Gospel-based sermon applications that teach and transform

Author
Alan R Hager
Abstract
This study explores the topic of preaching with emphasis on the application aspect of the sermon. Application essentially deals with the "so what and now what" of a passage. It will be seen that the application portion of a sermon can have rich potential for connecting with contemporary listeners, but there are also challenges in this aspect of sermon preparation. A sermon preparation tool that focuses on the movement from the initial exegetical study to the crafting of the main points and the flow of the sermon will be developed as a reflection of the principles advanced in this project.

Preaching during the interim: a transitional ministry lectionary centered on the table

Author
Victoria M Isaacs
Abstract
This project sets out to join preaching and the sacrament of the Lord's Supper. For churches in transition, focusing their worship life and preaching in particular, toward theological themes that arise at the table will transform the interim journey into a sacramental journey. The author took the liturgy of the Table and identified eleven places within the liturgy to bring together issues that arise in congregations between pastors and theological themes that arise at the Table. The result of this project was the development of a Transitional Ministry Lectionary which can be used as a preaching plan for Interim Ministers.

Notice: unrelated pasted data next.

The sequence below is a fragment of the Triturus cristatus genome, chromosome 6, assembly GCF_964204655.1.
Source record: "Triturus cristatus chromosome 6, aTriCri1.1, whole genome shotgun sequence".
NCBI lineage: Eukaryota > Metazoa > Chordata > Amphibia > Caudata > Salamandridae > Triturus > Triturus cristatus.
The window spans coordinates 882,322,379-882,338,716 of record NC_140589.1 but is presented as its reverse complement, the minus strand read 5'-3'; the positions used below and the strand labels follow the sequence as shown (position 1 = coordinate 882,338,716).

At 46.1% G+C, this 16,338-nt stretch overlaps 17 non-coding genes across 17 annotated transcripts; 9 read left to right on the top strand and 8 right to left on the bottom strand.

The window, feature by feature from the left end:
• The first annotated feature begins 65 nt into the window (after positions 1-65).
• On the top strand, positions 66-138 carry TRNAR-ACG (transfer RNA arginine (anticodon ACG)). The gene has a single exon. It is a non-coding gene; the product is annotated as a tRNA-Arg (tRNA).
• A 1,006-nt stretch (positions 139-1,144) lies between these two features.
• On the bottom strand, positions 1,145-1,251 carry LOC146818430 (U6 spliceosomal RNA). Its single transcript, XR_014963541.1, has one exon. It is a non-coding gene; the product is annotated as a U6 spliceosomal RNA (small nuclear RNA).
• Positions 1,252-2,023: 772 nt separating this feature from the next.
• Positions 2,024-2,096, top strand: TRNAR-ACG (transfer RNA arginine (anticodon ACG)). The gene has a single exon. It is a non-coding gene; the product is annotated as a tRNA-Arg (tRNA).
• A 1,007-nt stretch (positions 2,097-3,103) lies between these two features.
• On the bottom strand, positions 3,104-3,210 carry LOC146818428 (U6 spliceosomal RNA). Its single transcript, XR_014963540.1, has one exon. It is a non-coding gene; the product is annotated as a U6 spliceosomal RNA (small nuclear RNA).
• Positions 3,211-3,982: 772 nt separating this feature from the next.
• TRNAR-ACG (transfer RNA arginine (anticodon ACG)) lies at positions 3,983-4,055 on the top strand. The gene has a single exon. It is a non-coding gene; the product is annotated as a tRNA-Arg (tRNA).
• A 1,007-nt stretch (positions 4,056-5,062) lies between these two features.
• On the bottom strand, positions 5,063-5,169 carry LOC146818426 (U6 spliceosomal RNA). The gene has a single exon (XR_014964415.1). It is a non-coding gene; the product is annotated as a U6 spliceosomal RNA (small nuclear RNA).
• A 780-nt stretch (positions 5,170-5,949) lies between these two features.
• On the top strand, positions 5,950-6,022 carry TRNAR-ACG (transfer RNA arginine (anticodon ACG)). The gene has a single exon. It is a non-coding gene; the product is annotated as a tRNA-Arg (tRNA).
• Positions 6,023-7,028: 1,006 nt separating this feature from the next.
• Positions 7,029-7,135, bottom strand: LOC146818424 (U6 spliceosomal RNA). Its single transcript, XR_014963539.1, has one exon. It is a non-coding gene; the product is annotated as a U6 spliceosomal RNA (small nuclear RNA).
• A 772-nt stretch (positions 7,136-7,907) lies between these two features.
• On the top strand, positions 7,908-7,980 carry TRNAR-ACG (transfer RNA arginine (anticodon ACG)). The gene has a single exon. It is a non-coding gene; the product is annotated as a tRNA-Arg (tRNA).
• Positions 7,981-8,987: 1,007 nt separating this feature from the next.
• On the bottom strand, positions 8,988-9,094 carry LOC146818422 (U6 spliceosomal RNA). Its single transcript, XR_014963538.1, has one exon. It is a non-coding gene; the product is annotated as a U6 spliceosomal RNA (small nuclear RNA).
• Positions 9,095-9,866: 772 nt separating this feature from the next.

Growing deeper: preaching with passion, without fear, and within grace

Author
David N Young
Abstract